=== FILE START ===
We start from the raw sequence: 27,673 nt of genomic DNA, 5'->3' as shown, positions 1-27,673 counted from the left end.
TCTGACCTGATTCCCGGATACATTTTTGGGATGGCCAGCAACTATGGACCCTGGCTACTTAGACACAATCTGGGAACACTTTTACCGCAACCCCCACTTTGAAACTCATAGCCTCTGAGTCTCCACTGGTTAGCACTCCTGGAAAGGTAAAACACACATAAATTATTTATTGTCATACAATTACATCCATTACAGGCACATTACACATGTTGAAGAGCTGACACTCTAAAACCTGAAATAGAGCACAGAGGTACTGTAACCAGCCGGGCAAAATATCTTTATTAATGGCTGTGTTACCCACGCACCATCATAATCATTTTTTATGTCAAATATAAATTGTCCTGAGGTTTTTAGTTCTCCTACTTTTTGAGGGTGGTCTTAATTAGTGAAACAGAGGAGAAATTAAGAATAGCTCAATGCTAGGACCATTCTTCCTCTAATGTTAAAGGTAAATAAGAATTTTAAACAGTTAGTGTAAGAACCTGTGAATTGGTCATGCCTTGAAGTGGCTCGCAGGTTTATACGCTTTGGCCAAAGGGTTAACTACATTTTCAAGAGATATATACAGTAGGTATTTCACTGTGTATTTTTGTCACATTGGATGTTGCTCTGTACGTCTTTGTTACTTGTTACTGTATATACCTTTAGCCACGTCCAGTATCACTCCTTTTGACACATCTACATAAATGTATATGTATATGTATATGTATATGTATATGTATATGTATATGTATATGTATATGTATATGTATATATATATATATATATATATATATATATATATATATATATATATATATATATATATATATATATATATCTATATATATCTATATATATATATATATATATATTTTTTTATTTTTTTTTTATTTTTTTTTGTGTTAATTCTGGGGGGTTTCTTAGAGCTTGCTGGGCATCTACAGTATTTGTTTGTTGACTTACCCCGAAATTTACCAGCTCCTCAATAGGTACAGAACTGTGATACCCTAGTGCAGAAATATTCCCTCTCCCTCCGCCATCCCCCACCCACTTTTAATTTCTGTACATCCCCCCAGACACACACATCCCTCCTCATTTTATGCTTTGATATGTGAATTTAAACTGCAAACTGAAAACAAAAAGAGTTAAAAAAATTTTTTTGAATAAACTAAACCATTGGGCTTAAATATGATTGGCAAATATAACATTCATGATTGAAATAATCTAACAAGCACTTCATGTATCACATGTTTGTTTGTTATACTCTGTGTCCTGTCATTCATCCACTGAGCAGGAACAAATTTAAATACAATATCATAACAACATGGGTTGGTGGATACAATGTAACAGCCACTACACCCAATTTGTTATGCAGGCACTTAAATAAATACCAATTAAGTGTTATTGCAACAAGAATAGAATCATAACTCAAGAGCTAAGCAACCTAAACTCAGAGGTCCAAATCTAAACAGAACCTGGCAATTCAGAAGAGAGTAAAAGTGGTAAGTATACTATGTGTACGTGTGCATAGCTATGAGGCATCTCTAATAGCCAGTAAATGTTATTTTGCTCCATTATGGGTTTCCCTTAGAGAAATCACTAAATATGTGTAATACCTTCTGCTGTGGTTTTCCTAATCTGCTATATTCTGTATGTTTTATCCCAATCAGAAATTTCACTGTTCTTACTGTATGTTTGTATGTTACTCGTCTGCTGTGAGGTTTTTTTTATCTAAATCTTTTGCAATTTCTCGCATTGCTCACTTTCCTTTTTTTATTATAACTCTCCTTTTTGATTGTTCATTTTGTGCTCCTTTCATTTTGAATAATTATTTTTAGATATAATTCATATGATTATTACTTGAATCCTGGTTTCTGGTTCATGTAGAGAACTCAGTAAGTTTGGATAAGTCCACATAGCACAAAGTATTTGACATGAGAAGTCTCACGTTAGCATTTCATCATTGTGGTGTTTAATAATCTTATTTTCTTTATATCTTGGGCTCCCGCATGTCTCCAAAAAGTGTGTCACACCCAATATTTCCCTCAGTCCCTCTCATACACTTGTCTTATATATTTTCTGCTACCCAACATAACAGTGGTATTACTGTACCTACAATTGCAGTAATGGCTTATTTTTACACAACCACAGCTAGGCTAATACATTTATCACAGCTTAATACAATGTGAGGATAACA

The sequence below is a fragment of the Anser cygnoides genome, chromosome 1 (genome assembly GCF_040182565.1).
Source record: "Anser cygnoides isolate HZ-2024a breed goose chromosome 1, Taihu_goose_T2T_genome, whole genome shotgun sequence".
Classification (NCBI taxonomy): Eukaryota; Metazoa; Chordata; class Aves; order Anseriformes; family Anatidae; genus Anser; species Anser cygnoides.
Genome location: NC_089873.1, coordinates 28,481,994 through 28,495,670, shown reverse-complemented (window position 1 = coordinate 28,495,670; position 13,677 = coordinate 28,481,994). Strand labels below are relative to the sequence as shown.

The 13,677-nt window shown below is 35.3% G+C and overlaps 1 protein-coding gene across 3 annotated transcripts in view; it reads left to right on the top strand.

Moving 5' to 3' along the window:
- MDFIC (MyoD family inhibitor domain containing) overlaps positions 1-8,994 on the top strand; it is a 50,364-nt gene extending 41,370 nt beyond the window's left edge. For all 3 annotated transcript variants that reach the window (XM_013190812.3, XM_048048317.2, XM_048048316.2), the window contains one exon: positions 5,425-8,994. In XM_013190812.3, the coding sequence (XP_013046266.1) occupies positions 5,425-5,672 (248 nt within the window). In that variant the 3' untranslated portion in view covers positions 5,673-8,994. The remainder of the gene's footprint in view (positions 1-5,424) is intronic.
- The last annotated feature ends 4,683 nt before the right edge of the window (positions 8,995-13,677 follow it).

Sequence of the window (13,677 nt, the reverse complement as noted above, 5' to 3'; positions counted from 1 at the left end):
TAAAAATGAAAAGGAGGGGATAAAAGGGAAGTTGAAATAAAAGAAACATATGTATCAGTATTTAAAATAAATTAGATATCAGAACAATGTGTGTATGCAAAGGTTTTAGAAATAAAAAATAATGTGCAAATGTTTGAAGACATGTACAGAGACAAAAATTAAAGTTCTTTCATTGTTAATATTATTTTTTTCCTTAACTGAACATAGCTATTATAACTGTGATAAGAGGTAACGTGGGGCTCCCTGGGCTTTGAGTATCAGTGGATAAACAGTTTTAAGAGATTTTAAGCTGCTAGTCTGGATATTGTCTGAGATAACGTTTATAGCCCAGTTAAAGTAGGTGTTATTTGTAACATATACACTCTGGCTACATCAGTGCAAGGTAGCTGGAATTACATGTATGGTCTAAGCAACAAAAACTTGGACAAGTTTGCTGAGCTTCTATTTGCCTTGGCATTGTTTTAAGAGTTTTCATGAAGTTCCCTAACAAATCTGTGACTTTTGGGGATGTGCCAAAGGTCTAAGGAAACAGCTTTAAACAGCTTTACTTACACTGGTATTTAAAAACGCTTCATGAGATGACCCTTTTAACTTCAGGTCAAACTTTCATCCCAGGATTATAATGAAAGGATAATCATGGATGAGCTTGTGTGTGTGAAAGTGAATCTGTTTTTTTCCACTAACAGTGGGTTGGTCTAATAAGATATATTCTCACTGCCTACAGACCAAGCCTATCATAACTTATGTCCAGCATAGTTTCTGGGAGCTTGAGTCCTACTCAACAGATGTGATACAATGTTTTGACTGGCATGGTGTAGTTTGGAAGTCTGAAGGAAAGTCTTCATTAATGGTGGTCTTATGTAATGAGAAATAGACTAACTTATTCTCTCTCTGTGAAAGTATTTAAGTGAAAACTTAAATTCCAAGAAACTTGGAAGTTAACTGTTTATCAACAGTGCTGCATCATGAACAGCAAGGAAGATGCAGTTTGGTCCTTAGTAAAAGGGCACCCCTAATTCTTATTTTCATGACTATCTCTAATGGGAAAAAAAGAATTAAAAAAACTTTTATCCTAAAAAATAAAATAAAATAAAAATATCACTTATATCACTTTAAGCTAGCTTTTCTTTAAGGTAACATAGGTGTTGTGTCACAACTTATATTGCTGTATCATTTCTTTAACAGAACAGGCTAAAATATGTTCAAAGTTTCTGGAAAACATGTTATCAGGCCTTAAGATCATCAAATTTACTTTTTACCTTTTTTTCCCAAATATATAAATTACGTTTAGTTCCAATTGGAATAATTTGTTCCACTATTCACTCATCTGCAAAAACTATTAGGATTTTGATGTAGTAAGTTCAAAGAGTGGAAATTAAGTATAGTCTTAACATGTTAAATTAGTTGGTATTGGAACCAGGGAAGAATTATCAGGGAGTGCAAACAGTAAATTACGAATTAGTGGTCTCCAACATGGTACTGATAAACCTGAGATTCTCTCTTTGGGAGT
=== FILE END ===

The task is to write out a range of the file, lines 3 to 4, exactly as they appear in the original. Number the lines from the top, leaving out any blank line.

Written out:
The sequence below is a fragment of the Anser cygnoides genome, chromosome 1 (genome assembly GCF_040182565.1).
Source record: "Anser cygnoides isolate HZ-2024a breed goose chromosome 1, Taihu_goose_T2T_genome, whole genome shotgun sequence".